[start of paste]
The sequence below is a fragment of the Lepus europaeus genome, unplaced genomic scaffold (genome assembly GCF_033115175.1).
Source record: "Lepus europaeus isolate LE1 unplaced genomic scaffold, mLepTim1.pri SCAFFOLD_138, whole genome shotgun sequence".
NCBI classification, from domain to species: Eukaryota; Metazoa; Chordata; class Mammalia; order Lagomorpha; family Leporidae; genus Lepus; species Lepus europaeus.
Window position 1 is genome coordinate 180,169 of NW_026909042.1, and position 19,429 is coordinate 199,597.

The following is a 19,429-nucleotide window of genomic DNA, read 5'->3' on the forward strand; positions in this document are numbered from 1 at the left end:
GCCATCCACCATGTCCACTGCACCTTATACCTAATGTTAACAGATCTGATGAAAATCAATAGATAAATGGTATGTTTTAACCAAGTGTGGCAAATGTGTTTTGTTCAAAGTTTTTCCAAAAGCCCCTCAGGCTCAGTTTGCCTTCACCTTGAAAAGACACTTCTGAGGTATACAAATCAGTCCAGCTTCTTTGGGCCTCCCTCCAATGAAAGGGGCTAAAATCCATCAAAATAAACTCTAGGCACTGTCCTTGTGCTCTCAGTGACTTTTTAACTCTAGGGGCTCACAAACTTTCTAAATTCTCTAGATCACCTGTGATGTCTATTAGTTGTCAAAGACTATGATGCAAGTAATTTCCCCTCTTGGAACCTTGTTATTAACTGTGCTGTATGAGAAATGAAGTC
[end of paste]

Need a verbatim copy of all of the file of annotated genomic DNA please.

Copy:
The sequence below is a fragment of the Lepus europaeus genome, unplaced genomic scaffold (genome assembly GCF_033115175.1).
Source record: "Lepus europaeus isolate LE1 unplaced genomic scaffold, mLepTim1.pri SCAFFOLD_138, whole genome shotgun sequence".
NCBI classification, from domain to species: Eukaryota; Metazoa; Chordata; class Mammalia; order Lagomorpha; family Leporidae; genus Lepus; species Lepus europaeus.
Window position 1 is genome coordinate 180,169 of NW_026909042.1, and position 19,429 is coordinate 199,597.

The following is a 19,429-nucleotide window of genomic DNA, read 5'->3' on the forward strand; positions in this document are numbered from 1 at the left end:
GCCATCCACCATGTCCACTGCACCTTATACCTAATGTTAACAGATCTGATGAAAATCAATAGATAAATGGTATGTTTTAACCAAGTGTGGCAAATGTGTTTTGTTCAAAGTTTTTCCAAAAGCCCCTCAGGCTCAGTTTGCCTTCACCTTGAAAAGACACTTCTGAGGTATACAAATCAGTCCAGCTTCTTTGGGCCTCCCTCCAATGAAAGGGGCTAAAATCCATCAAAATAAACTCTAGGCACTGTCCTTGTGCTCTCAGTGACTTTTTAACTCTAGGGGCTCACAAACTTTCTAAATTCTCTAGATCACCTGTGATGTCTATTAGTTGTCAAAGACTATGATGCAAGTAATTTCCCCTCTTGGAACCTTGTTATTAACTGTGCTGTATGAGAAATGAAGTC